Turkish President Recep Tayyip Erdogan on Saturday chastised foreign diplomats for attending a trial in Istanbul of two journalists facing possible life terms on controversial espionage charges.
“Who are you? What are you doing there?” Erdogan said in a televised speech in Istanbul, accusing foreign envoys of making a “show of strength.”
Can Dundar, editor-in-chief of leading opposition daily Cumhuriyet, and Erdem Gul, his Ankara bureau chief, went on trial on Friday on charges of espionage and revealing state secrets over a story accusing Erdogan’s government of seeking to illicitly deliver arms bound for Syria.
The case stoked concerns over the state of free press in European Union aspirant and several EU diplomats including the German ambassador attended the start of the trial.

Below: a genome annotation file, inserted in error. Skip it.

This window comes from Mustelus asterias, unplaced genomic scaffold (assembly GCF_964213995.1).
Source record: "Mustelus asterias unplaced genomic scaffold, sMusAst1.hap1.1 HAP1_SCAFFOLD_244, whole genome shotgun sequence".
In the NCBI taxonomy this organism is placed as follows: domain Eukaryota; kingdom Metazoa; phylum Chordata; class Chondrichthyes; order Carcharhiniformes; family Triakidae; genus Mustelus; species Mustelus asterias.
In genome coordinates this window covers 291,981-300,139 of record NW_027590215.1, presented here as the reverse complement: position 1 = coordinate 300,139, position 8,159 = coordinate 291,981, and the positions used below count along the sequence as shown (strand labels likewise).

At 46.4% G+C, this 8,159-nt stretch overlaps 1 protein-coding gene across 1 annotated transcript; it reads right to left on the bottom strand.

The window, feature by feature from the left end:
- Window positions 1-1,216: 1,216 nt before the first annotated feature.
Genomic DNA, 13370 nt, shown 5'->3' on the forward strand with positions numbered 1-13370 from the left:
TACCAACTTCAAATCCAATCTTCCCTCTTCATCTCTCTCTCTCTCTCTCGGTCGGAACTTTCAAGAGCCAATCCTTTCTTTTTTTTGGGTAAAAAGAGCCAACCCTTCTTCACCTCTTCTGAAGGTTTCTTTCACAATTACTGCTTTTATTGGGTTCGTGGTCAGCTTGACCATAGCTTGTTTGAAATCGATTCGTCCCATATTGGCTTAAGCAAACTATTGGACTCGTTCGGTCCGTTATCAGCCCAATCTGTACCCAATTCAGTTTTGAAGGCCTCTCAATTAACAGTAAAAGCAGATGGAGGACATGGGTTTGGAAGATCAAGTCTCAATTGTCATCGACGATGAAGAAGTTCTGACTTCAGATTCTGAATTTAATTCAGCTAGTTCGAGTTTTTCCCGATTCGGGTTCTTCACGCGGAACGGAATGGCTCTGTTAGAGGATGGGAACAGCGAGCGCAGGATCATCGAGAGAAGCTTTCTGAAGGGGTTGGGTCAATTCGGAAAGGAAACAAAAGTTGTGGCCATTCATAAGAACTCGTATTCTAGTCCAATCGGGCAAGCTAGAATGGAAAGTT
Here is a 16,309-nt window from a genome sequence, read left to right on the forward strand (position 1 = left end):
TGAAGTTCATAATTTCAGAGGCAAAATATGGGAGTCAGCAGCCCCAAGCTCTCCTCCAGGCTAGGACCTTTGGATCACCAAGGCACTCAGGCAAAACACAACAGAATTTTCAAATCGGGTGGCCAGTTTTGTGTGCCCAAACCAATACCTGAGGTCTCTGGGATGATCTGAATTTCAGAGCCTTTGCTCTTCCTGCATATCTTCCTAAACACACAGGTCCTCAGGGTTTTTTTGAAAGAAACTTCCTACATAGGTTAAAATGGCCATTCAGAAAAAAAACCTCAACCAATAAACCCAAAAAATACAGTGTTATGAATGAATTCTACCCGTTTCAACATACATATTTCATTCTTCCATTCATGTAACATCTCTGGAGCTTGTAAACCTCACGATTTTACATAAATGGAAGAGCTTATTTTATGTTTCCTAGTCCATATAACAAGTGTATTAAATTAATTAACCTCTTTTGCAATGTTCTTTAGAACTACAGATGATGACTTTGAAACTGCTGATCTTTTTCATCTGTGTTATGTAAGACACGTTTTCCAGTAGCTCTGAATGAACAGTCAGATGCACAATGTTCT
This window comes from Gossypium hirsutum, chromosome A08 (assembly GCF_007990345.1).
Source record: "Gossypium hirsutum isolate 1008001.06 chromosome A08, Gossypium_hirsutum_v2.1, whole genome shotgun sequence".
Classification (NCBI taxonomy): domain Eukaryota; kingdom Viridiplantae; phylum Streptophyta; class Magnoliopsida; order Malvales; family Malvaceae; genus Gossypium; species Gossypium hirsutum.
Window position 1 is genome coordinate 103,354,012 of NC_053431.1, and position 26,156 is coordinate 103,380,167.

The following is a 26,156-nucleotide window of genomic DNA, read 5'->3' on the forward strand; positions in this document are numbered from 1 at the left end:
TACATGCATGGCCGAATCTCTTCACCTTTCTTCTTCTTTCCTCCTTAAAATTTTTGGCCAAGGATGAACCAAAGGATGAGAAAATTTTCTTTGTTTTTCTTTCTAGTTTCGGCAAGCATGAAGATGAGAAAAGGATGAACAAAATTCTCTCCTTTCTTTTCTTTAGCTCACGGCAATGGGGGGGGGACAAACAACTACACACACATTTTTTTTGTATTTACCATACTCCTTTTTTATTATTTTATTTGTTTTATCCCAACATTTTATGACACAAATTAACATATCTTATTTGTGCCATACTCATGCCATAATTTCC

“This is not your country, this is Turkey,” Erdogan said, adding that diplomats can operate within the boundaries of missions and adding: “Elsewhere is subject to permission.”
Cumhuriyet’s report on a shipment of arms being intercepted at the Syrian border in January 2014 sparked outrage when it was published in May, fuelling speculation about Turkey’s role in the Syrian conflict.
Erdogan himself reacted furiously to the allegations, personally warning Dundar he would “pay a heavy price”.
The court on Friday accepted the president and Turkey’s intelligence agency as civil plaintiffs in the case.
Within two hours of the start of the proceedings the judge ordered the trial to be held behind closed doors, granting a request by the prosecution which cited “national security” concerns.
The decision was met with cries of dismay inside the court. Several opposition politicians refused to leave, prompting the judge to adjourn the trial until April 1.